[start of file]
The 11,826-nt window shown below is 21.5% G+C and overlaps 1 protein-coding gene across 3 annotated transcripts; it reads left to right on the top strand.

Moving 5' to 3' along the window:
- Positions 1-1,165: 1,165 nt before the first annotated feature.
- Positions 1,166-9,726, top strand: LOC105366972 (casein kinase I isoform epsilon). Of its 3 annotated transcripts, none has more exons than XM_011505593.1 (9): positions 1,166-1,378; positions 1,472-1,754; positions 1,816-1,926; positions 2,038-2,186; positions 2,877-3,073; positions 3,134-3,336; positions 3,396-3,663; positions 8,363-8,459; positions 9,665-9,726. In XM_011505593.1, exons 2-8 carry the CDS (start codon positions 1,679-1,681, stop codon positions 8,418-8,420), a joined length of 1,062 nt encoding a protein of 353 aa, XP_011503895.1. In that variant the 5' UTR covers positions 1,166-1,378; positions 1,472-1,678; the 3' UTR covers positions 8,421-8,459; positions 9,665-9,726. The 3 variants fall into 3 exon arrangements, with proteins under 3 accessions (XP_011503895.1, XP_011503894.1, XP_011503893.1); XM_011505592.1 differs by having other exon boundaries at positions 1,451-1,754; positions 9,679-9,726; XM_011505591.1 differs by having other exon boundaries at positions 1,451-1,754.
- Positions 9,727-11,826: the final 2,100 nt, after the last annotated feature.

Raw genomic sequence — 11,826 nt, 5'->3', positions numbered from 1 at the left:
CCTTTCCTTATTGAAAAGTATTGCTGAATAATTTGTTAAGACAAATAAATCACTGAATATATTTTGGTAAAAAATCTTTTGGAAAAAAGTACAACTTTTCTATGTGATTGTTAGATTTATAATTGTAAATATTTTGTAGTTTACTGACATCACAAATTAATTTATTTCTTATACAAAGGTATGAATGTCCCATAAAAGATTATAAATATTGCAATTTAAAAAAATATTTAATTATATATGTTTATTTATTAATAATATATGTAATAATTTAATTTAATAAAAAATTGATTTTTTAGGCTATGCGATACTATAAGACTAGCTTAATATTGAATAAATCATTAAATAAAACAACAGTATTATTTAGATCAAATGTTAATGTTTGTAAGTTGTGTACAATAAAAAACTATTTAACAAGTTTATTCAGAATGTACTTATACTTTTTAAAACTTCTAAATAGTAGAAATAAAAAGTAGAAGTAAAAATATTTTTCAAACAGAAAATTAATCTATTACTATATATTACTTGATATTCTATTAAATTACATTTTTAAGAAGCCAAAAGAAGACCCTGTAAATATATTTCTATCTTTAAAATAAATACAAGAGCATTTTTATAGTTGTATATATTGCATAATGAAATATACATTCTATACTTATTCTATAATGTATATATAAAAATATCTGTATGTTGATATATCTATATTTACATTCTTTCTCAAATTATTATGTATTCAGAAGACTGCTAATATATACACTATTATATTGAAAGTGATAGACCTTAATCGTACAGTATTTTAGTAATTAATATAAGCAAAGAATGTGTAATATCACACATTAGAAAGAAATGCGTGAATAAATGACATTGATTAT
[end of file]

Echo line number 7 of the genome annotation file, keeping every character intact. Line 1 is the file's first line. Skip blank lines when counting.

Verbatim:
CCTTTCCTTATTGAAAAGTATTGCTGAATAATTTGTTAAGACAAATAAATCACTGAATATATTTTGGTAAAAAATCTTTTGGAAAAAAGTACAACTTTTCTATGTGATTGTTAGATTTATAATTGTAAATATTTTGTAGTTTACTGACATCACAAATTAATTTATTTCTTATACAAAGGTATGAATGTCCCATAAAAGATTATAAATATTGCAATTTAAAAAAATATTTAATTATATATGTTTATTTATTAATAATATATGTAATAATTTAATTTAATAAAAAATTGATTTTTTAGGCTATGCGATACTATAAGACTAGCTTAATATTGAATAAATCATTAAATAAAACAACAGTATTATTTAGATCAAATGTTAATGTTTGTAAGTTGTGTACAATAAAAAACTATTTAACAAGTTTATTCAGAATGTACTTATACTTTTTAAAACTTCTAAATAGTAGAAATAAAAAGTAGAAGTAAAAATATTTTTCAAACAGAAAATTAATCTATTACTATATATTACTTGATATTCTATTAAATTACATTTTTAAGAAGCCAAAAGAAGACCCTGTAAATATATTTCTATCTTTAAAATAAATACAAGAGCATTTTTATAGTTGTATATATTGCATAATGAAATATACATTCTATACTTATTCTATAATGTATATATAAAAATATCTGTATGTTGATATATCTATATTTACATTCTTTCTCAAATTATTATGTATTCAGAAGACTGCTAATATATACACTATTATATTGAAAGTGATAGACCTTAATCGTACAGTATTTTAGTAATTAATATAAGCAAAGAATGTGTAATATCACACATTAGAAAGAAATGCGTGAATAAATGACATTGATTAT